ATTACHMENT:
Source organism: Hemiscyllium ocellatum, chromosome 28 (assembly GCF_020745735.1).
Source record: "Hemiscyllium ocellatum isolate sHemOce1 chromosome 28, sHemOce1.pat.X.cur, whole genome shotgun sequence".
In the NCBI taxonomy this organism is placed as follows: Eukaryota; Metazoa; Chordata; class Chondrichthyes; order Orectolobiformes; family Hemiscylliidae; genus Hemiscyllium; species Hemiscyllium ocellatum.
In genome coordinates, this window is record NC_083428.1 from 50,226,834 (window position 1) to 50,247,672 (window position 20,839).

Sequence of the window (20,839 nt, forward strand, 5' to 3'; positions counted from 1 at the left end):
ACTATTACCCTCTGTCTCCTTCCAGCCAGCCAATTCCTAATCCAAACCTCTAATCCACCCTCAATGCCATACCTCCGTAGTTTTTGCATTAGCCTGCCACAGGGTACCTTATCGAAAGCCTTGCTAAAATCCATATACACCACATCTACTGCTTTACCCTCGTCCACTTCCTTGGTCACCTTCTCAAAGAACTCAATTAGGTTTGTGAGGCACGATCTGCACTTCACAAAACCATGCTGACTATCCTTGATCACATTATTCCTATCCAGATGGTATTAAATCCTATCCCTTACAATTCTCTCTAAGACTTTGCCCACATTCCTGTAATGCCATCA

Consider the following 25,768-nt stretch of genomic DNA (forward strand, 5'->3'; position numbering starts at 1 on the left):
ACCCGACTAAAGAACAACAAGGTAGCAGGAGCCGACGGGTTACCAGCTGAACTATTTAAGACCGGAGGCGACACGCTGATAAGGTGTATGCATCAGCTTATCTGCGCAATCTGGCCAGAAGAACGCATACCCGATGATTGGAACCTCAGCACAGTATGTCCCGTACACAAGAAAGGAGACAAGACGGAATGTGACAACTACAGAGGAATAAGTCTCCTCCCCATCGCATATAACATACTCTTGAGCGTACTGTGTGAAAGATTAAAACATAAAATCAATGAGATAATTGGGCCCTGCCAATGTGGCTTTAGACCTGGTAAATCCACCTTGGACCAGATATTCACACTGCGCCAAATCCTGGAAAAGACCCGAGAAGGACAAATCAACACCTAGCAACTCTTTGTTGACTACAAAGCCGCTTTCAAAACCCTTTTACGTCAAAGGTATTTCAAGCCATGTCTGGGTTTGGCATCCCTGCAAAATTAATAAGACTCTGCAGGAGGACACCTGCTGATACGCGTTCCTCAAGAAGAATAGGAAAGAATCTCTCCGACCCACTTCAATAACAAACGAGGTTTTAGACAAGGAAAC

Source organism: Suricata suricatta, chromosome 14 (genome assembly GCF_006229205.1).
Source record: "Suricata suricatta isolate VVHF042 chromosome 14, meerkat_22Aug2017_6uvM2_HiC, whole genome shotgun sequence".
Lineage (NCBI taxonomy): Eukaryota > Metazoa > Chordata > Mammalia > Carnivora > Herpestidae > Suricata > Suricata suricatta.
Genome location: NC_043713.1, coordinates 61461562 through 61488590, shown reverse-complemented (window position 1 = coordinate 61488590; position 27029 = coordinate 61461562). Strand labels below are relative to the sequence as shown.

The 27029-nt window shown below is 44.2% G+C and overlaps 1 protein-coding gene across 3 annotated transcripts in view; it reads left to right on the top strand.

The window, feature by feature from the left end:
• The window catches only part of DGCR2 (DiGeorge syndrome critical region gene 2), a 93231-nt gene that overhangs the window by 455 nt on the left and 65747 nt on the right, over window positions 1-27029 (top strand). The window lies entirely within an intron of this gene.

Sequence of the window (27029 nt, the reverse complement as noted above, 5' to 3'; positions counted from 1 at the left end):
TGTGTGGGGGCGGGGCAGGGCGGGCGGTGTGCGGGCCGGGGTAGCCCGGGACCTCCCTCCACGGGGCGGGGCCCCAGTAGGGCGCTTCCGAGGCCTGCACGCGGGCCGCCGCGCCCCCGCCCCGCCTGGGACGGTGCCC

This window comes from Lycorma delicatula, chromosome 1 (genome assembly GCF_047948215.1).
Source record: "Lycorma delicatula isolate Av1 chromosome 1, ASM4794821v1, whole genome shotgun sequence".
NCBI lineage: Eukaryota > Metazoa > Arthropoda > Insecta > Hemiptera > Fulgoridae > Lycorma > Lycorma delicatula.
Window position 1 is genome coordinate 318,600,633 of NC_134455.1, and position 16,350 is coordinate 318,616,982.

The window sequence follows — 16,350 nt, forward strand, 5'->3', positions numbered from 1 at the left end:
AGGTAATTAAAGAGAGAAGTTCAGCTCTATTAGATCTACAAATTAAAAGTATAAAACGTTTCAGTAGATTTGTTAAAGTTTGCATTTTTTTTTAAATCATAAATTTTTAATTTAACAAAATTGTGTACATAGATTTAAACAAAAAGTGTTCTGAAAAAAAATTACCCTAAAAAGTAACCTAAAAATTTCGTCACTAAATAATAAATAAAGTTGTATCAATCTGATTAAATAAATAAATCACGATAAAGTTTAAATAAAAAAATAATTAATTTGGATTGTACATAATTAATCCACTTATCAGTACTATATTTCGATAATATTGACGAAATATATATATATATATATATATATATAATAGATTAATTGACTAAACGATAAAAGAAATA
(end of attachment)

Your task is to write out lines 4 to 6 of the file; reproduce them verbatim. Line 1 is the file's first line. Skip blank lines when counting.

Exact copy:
In genome coordinates, this window is record NC_083428.1 from 50,226,834 (window position 1) to 50,247,672 (window position 20,839).

Sequence of the window (20,839 nt, forward strand, 5' to 3'; positions counted from 1 at the left end):
ACTATTACCCTCTGTCTCCTTCCAGCCAGCCAATTCCTAATCCAAACCTCTAATCCACCCTCAATGCCATACCTCCGTAGTTTTTGCATTAGCCTGCCACAGGGTACCTTATCGAAAGCCTTGCTAAAATCCATATACACCACATCTACTGCTTTACCCTCGTCCACTTCCTTGGTCACCTTCTCAAAGAACTCAATTAGGTTTGTGAGGCACGATCTGCACTTCACAAAACCATGCTGACTATCCTTGATCACATTATTCCTATCCAGATGGTATTAAATCCTATCCCTTACAATTCTCTCTAAGACTTTGCCCACATTCCTGTAATGCCATCA